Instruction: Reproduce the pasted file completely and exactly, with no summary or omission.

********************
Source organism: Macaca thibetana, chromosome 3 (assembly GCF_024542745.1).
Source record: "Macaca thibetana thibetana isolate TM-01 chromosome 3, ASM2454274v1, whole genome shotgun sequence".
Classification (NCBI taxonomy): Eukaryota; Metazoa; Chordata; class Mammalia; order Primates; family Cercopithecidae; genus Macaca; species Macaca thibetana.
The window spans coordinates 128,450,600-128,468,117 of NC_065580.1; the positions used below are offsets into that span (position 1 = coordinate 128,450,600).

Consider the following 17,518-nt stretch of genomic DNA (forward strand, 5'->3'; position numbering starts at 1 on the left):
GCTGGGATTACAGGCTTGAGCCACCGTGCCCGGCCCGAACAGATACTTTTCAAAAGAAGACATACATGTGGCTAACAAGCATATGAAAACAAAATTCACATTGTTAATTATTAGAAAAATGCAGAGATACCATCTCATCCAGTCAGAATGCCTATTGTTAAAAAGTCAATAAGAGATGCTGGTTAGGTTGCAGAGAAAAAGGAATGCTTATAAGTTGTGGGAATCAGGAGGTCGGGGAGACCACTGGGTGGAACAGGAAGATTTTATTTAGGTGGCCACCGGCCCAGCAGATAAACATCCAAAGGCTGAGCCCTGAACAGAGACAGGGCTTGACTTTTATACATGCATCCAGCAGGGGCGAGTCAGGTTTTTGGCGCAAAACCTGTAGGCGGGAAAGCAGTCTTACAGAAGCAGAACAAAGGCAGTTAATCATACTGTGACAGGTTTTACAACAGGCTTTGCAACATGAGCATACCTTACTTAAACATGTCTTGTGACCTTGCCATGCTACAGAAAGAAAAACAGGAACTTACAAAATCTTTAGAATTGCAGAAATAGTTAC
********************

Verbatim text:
Source organism: Macaca thibetana, chromosome 3 (assembly GCF_024542745.1).
Source record: "Macaca thibetana thibetana isolate TM-01 chromosome 3, ASM2454274v1, whole genome shotgun sequence".
Classification (NCBI taxonomy): Eukaryota; Metazoa; Chordata; class Mammalia; order Primates; family Cercopithecidae; genus Macaca; species Macaca thibetana.
The window spans coordinates 128,450,600-128,468,117 of NC_065580.1; the positions used below are offsets into that span (position 1 = coordinate 128,450,600).

Consider the following 17,518-nt stretch of genomic DNA (forward strand, 5'->3'; position numbering starts at 1 on the left):
GCTGGGATTACAGGCTTGAGCCACCGTGCCCGGCCCGAACAGATACTTTTCAAAAGAAGACATACATGTGGCTAACAAGCATATGAAAACAAAATTCACATTGTTAATTATTAGAAAAATGCAGAGATACCATCTCATCCAGTCAGAATGCCTATTGTTAAAAAGTCAATAAGAGATGCTGGTTAGGTTGCAGAGAAAAAGGAATGCTTATAAGTTGTGGGAATCAGGAGGTCGGGGAGACCACTGGGTGGAACAGGAAGATTTTATTTAGGTGGCCACCGGCCCAGCAGATAAACATCCAAAGGCTGAGCCCTGAACAGAGACAGGGCTTGACTTTTATACATGCATCCAGCAGGGGCGAGTCAGGTTTTTGGCGCAAAACCTGTAGGCGGGAAAGCAGTCTTACAGAAGCAGAACAAAGGCAGTTAATCATACTGTGACAGGTTTTACAACAGGCTTTGCAACATGAGCATACCTTACTTAAACATGTCTTGTGACCTTGCCATGCTACAGAAAGAAAAACAGGAACTTACAAAATCTTTAGAATTGCAGAAATAGTTAC